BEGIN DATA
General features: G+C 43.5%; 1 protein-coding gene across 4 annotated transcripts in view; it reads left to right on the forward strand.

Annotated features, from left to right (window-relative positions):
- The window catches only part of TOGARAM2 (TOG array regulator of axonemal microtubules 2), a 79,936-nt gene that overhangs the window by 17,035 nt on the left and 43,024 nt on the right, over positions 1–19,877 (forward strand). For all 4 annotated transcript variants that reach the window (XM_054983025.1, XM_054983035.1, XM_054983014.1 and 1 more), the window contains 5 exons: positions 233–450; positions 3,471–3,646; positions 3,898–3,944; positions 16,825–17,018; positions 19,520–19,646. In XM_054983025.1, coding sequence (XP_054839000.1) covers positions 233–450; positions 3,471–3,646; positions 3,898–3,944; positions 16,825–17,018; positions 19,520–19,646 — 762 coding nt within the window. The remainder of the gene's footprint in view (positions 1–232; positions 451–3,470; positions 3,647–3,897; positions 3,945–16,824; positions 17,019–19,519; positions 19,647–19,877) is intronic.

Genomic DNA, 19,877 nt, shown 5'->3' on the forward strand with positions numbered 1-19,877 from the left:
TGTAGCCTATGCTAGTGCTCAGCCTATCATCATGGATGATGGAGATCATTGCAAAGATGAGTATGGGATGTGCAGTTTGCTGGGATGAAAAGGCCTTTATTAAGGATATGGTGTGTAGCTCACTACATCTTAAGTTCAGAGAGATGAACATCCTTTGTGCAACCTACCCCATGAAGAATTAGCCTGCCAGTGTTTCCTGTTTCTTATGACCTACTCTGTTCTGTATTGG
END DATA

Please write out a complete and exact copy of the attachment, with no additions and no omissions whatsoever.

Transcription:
General features: G+C 43.5%; 1 protein-coding gene across 4 annotated transcripts in view; it reads left to right on the forward strand.

Annotated features, from left to right (window-relative positions):
- The window catches only part of TOGARAM2 (TOG array regulator of axonemal microtubules 2), a 79,936-nt gene that overhangs the window by 17,035 nt on the left and 43,024 nt on the right, over positions 1–19,877 (forward strand). For all 4 annotated transcript variants that reach the window (XM_054983025.1, XM_054983035.1, XM_054983014.1 and 1 more), the window contains 5 exons: positions 233–450; positions 3,471–3,646; positions 3,898–3,944; positions 16,825–17,018; positions 19,520–19,646. In XM_054983025.1, coding sequence (XP_054839000.1) covers positions 233–450; positions 3,471–3,646; positions 3,898–3,944; positions 16,825–17,018; positions 19,520–19,646 — 762 coding nt within the window. The remainder of the gene's footprint in view (positions 1–232; positions 451–3,470; positions 3,647–3,897; positions 3,945–16,824; positions 17,019–19,519; positions 19,647–19,877) is intronic.

Genomic DNA, 19,877 nt, shown 5'->3' on the forward strand with positions numbered 1-19,877 from the left:
TGTAGCCTATGCTAGTGCTCAGCCTATCATCATGGATGATGGAGATCATTGCAAAGATGAGTATGGGATGTGCAGTTTGCTGGGATGAAAAGGCCTTTATTAAGGATATGGTGTGTAGCTCACTACATCTTAAGTTCAGAGAGATGAACATCCTTTGTGCAACCTACCCCATGAAGAATTAGCCTGCCAGTGTTTCCTGTTTCTTATGACCTACTCTGTTCTGTATTGG